By the Herald editorial staff
Do you ever get the feeling some of our elected officials aren't communicating?
That's sure the way Benton County commissioners appeared while wrangling over plans for a new interchange off Interstate 82 near Red Mountain.
On Feb. 1, two commissioners voted to ask the federal government for the full $24 million needed to complete the project. Commissioner Leo Bowman was the dissenting vote in the matter, saying the request should be more reasonable, starting with a $5 million step to get the project off the ground.
Digital Access for only $0.99
For the most comprehensive local coverage, subscribe today.
It's troubling to see the board split over plans for something as important as improving access to West Richland and the nearby Red Mountain wineries.
If only that disagreement was the end of the story.
As it turns out, the Benton Rural Electric Association already had been working behind the scenes with other groups and Sen. Patty Murray, D-Wash., to secure $5 million to start the project.
Reminded of that effort, the Benton County commissioners rescinded their $24 million request to keep from screwing up plans that already were moving down the pipeline. They replaced it with a $5.5 million request, in line with the Benton REA's efforts.
Several questions come to mind in light of this. First of all, why weren't the commissioners better aware of the work already under way to secure seed money through Murray's office?
Benton County has a big stake in the future of Red Mountain, as do West Richland and the many wineries that operate in the area.
Bowman has been a champion for development of Red Mountain. He already has helped secure infrastructure improvements for the area and is chairman of Red Mountain Vision, a coalition of interests supporting economic development in the area.
According to the committee's website, members include Benton County, Benton REA and most other government agencies and economic development groups with a stake in Red Mountain's future.
One of the coalition's top goals is an I-82 interchange. Improved access to the Red Mountain wine district from a nearby freeway exit is "key to the success of the new tourist and commerce destination."
Jason Robertson, a consultant hired to determine the potential economic benefits, estimated increased tourism at Red Mountain would bring nearly 2,400 jobs, more than $102 million in payroll and $55 million in tax revenues in the near term.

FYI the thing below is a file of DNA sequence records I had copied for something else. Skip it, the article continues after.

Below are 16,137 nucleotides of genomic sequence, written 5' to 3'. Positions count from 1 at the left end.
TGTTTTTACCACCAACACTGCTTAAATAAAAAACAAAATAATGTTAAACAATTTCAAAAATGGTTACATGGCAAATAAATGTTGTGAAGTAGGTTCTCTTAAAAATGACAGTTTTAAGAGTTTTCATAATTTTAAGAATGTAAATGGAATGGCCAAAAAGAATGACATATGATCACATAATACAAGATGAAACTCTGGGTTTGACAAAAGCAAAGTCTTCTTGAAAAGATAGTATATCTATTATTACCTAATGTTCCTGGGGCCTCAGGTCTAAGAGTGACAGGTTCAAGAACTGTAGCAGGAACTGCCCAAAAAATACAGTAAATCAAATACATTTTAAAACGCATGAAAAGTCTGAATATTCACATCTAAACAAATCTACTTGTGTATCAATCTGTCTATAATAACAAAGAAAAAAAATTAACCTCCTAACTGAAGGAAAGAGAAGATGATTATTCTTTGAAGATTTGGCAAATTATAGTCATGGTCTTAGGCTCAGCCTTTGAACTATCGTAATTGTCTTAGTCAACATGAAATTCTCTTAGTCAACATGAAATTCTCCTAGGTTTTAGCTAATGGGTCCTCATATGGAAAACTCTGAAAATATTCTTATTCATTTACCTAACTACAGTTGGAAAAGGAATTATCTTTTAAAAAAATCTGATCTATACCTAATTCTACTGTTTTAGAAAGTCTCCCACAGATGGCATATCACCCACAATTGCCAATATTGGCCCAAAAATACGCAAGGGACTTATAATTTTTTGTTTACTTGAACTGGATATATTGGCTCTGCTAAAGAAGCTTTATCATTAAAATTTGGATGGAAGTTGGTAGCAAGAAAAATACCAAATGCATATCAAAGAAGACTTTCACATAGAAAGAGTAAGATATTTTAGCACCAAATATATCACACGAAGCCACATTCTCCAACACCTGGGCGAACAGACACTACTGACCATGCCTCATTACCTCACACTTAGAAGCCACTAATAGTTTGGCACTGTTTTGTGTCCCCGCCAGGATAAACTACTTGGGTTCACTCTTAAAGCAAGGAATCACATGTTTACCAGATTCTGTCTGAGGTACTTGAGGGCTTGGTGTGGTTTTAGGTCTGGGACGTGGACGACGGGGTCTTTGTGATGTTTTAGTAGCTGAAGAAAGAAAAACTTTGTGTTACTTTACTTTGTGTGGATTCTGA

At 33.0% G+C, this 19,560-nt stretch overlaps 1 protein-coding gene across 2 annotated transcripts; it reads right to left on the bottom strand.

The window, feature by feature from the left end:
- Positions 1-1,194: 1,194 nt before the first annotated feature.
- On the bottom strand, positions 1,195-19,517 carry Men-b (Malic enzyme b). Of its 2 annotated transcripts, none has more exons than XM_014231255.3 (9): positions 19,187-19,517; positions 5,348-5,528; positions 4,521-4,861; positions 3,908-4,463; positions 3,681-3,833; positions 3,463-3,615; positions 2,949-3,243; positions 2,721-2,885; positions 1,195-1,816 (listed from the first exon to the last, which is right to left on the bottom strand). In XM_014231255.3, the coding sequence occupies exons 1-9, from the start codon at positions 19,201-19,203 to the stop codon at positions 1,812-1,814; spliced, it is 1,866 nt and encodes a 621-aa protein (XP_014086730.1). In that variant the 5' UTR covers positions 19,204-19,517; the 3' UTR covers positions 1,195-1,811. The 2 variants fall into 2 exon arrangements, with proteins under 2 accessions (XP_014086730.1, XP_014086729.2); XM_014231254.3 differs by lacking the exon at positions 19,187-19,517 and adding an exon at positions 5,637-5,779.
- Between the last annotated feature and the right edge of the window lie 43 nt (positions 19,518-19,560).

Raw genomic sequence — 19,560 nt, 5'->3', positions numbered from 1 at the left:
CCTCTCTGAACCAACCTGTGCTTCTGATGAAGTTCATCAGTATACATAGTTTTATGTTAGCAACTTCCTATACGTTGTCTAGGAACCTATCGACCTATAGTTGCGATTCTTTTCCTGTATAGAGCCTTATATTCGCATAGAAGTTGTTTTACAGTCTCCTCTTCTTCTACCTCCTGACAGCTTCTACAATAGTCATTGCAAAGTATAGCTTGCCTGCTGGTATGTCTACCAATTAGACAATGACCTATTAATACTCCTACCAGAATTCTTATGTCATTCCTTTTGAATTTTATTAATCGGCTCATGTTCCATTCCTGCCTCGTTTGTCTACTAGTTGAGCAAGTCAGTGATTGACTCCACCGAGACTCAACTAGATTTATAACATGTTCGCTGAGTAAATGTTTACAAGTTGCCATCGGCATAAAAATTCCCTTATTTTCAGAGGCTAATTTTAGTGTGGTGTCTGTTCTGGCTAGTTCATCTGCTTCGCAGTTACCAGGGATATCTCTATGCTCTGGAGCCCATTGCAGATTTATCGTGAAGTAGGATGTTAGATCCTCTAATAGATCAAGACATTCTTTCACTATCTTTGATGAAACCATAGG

Bowman has long seen the value of the economic potential wineries can bring to Red Mountain. The grapes that come from the area already are some of the most desirable for wine production. New wineries are coming online in the area, and old ones are catching up by building new facilities.
With world-class wine comes tourism and a support industry for wine production, all boons for Benton County and its residents. Bowman has asked his fellow commissioners to support continued contact with our congressional delegation to secure federal stimulus money for the project.
So we don't understand why Commissioners Jim Beaver and Max Benitz didn't listen to Bowman in the first place on the funding request. Bowman obviously was the most informed of the bunch.
Then again, we don't know why Bowman didn't know about Benton REA's work. Or if he did, why he wasn't able to use that knowledge to convince his fellow commissioners before the Feb. 1 vote.
Whatever the back story, the commissioners ended up looking silly on an important matter, having to rescind their already controversial funding request. Projects such as the development of Red Mountain are too important for amateur mistakes.
Economic development is a sophisticated business. You seldom get more than one chance at the kind of high-impact project with worldwide appeal that Red Mountain represents. And it needs to be done correctly.
Red Mountain's advocates list the I-82 interchange as one of four key projects for the area. We agree. Access is vitally important and the interchange is a step toward the future.
We're not sure exactly who failed to complete their homework before the commission's initial vote, but the absence of due diligence is self-evident.
Whatever the case, we hope all stakeholders will become more involved and aware of what's going on at Red Mountain.